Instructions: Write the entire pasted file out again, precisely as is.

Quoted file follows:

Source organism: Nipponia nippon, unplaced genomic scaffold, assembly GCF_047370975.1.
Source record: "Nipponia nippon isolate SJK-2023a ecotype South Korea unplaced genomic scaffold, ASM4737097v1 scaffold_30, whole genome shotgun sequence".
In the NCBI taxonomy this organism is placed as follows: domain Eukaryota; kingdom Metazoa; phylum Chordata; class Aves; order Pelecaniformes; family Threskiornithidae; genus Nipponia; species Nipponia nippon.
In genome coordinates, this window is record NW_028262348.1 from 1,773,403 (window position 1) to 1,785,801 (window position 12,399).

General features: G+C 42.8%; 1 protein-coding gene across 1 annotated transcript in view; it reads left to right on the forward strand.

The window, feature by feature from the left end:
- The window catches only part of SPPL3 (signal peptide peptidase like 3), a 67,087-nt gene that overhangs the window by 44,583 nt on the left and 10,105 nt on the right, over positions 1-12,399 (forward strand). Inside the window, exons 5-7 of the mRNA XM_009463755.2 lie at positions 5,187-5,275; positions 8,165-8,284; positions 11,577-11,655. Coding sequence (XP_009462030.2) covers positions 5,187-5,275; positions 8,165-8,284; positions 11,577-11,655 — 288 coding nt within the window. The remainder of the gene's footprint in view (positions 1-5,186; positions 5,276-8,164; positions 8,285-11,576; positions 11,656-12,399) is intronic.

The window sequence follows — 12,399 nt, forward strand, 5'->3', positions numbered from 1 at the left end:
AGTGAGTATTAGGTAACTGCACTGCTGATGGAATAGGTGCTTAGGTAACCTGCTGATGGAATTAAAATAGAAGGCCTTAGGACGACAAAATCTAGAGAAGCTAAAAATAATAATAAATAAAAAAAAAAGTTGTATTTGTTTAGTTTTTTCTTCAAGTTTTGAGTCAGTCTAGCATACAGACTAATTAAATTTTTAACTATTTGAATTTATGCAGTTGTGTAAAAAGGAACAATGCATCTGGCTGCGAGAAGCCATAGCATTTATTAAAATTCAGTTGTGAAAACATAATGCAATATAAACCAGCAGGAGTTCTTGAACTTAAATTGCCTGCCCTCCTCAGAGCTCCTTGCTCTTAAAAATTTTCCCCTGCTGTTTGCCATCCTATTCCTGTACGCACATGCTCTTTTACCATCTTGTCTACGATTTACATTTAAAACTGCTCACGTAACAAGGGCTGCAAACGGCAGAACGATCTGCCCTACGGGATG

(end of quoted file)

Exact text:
Source organism: Nipponia nippon, unplaced genomic scaffold, assembly GCF_047370975.1.
Source record: "Nipponia nippon isolate SJK-2023a ecotype South Korea unplaced genomic scaffold, ASM4737097v1 scaffold_30, whole genome shotgun sequence".
In the NCBI taxonomy this organism is placed as follows: domain Eukaryota; kingdom Metazoa; phylum Chordata; class Aves; order Pelecaniformes; family Threskiornithidae; genus Nipponia; species Nipponia nippon.
In genome coordinates, this window is record NW_028262348.1 from 1,773,403 (window position 1) to 1,785,801 (window position 12,399).

General features: G+C 42.8%; 1 protein-coding gene across 1 annotated transcript in view; it reads left to right on the forward strand.

The window, feature by feature from the left end:
- The window catches only part of SPPL3 (signal peptide peptidase like 3), a 67,087-nt gene that overhangs the window by 44,583 nt on the left and 10,105 nt on the right, over positions 1-12,399 (forward strand). Inside the window, exons 5-7 of the mRNA XM_009463755.2 lie at positions 5,187-5,275; positions 8,165-8,284; positions 11,577-11,655. Coding sequence (XP_009462030.2) covers positions 5,187-5,275; positions 8,165-8,284; positions 11,577-11,655 — 288 coding nt within the window. The remainder of the gene's footprint in view (positions 1-5,186; positions 5,276-8,164; positions 8,285-11,576; positions 11,656-12,399) is intronic.

The window sequence follows — 12,399 nt, forward strand, 5'->3', positions numbered from 1 at the left end:
AGTGAGTATTAGGTAACTGCACTGCTGATGGAATAGGTGCTTAGGTAACCTGCTGATGGAATTAAAATAGAAGGCCTTAGGACGACAAAATCTAGAGAAGCTAAAAATAATAATAAATAAAAAAAAAAGTTGTATTTGTTTAGTTTTTTCTTCAAGTTTTGAGTCAGTCTAGCATACAGACTAATTAAATTTTTAACTATTTGAATTTATGCAGTTGTGTAAAAAGGAACAATGCATCTGGCTGCGAGAAGCCATAGCATTTATTAAAATTCAGTTGTGAAAACATAATGCAATATAAACCAGCAGGAGTTCTTGAACTTAAATTGCCTGCCCTCCTCAGAGCTCCTTGCTCTTAAAAATTTTCCCCTGCTGTTTGCCATCCTATTCCTGTACGCACATGCTCTTTTACCATCTTGTCTACGATTTACATTTAAAACTGCTCACGTAACAAGGGCTGCAAACGGCAGAACGATCTGCCCTACGGGATG